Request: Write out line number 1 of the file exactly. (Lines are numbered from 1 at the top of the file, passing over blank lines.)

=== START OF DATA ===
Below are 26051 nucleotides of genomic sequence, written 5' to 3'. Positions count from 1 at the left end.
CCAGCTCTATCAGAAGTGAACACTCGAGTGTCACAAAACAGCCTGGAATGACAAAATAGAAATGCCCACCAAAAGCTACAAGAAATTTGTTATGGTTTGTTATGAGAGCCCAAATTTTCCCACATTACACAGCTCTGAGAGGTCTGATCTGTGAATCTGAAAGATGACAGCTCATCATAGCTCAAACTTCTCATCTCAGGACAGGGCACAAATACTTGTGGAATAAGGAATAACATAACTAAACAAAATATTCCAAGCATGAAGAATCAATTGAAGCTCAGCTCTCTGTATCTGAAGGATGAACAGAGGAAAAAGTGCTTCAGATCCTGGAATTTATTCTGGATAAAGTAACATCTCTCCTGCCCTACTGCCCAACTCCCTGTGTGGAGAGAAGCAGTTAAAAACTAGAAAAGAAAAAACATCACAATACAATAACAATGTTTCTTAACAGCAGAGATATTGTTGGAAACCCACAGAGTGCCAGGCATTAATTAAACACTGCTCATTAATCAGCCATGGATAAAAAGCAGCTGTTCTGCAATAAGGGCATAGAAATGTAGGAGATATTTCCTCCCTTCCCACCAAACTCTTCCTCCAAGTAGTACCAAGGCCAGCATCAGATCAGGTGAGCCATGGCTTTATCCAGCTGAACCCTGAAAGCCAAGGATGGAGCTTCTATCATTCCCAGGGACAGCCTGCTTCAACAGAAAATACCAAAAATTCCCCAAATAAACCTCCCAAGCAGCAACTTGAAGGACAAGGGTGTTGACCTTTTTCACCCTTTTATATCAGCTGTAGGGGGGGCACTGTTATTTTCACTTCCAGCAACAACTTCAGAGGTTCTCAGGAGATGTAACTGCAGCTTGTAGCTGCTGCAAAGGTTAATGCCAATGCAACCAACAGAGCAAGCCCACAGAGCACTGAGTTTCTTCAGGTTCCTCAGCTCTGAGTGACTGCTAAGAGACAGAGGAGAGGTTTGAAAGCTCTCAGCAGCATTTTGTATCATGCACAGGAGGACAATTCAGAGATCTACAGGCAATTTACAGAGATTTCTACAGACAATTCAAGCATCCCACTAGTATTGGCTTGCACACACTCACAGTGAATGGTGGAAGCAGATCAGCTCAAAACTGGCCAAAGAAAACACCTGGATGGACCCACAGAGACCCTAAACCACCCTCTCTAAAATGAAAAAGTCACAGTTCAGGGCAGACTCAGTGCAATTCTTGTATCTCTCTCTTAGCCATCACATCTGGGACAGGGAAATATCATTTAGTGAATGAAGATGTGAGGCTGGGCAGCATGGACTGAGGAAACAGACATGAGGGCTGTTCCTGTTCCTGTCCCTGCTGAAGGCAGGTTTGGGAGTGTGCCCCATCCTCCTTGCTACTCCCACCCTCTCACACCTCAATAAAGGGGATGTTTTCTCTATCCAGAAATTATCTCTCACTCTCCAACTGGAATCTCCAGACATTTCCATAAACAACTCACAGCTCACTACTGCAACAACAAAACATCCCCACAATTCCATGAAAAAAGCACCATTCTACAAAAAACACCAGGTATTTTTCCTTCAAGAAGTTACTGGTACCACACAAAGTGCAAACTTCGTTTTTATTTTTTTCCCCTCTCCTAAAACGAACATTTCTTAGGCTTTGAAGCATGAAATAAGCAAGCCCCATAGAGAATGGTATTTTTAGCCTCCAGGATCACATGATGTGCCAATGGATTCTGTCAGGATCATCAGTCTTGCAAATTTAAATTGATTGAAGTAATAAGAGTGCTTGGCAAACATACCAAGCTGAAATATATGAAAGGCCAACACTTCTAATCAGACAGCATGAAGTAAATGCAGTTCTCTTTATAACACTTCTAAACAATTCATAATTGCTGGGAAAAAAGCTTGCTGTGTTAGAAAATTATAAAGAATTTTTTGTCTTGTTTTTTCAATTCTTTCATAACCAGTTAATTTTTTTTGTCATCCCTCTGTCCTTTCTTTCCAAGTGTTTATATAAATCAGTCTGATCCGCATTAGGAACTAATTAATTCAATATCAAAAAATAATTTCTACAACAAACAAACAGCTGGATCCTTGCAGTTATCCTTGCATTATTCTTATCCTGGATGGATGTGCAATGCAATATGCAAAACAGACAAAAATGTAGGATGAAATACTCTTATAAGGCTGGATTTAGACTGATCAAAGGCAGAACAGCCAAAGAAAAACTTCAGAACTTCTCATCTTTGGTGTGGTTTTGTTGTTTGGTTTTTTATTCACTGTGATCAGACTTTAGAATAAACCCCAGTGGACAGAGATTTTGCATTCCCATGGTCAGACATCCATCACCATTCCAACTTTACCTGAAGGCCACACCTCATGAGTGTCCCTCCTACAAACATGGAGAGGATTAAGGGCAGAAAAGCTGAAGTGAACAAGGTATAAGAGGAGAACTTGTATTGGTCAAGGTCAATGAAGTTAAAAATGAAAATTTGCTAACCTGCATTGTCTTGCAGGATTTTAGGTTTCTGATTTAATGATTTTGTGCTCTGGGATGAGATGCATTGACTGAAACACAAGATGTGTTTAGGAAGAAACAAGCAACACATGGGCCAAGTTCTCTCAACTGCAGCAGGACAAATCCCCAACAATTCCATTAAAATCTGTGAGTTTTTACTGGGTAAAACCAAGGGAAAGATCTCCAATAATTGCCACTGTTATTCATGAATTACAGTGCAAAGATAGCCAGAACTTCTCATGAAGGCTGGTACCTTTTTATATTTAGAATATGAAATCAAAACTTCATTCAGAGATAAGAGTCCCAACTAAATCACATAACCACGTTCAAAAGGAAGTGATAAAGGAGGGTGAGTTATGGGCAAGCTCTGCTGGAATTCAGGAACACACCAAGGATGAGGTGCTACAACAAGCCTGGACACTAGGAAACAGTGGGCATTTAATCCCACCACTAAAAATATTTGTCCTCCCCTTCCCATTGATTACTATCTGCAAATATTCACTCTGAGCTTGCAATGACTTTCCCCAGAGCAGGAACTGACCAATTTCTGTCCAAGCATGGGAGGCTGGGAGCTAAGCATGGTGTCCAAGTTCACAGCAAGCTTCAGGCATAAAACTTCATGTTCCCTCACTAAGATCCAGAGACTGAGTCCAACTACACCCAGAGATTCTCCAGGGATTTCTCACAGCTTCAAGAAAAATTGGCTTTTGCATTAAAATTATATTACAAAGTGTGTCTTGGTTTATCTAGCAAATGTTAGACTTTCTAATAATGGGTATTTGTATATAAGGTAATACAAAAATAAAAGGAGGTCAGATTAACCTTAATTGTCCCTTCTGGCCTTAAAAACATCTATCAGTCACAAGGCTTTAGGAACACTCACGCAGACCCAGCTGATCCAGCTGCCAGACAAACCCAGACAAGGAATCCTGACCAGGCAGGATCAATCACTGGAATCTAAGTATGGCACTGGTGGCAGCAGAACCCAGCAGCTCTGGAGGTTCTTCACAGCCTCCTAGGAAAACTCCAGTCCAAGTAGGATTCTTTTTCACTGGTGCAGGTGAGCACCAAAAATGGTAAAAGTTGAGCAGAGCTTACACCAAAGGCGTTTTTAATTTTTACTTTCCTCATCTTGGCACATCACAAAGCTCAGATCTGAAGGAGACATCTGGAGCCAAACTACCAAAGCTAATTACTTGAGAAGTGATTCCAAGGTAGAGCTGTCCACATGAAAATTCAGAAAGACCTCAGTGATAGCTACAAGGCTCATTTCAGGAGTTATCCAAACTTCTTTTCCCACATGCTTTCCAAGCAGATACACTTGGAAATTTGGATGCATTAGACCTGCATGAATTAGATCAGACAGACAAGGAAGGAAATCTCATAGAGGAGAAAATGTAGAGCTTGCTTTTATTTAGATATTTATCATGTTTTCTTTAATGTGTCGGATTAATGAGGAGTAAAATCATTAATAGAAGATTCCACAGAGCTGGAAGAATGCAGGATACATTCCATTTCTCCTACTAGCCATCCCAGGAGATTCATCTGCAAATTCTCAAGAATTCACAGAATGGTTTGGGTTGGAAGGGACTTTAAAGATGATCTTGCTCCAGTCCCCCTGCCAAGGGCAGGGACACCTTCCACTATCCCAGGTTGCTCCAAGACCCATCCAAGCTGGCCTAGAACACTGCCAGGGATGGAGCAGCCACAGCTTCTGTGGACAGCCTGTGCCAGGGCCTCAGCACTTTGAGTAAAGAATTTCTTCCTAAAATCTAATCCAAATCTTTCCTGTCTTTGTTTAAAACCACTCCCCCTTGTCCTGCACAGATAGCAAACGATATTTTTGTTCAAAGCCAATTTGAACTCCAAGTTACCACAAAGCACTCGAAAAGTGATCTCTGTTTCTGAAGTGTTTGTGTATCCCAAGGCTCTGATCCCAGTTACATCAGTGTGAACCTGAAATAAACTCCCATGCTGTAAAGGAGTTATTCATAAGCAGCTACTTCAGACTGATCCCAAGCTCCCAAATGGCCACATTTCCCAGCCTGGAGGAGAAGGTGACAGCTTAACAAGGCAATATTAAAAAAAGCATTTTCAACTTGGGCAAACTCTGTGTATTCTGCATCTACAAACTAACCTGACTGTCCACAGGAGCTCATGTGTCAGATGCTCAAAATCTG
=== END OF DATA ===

Below are 26051 nucleotides of genomic sequence, written 5' to 3'. Positions count from 1 at the left end.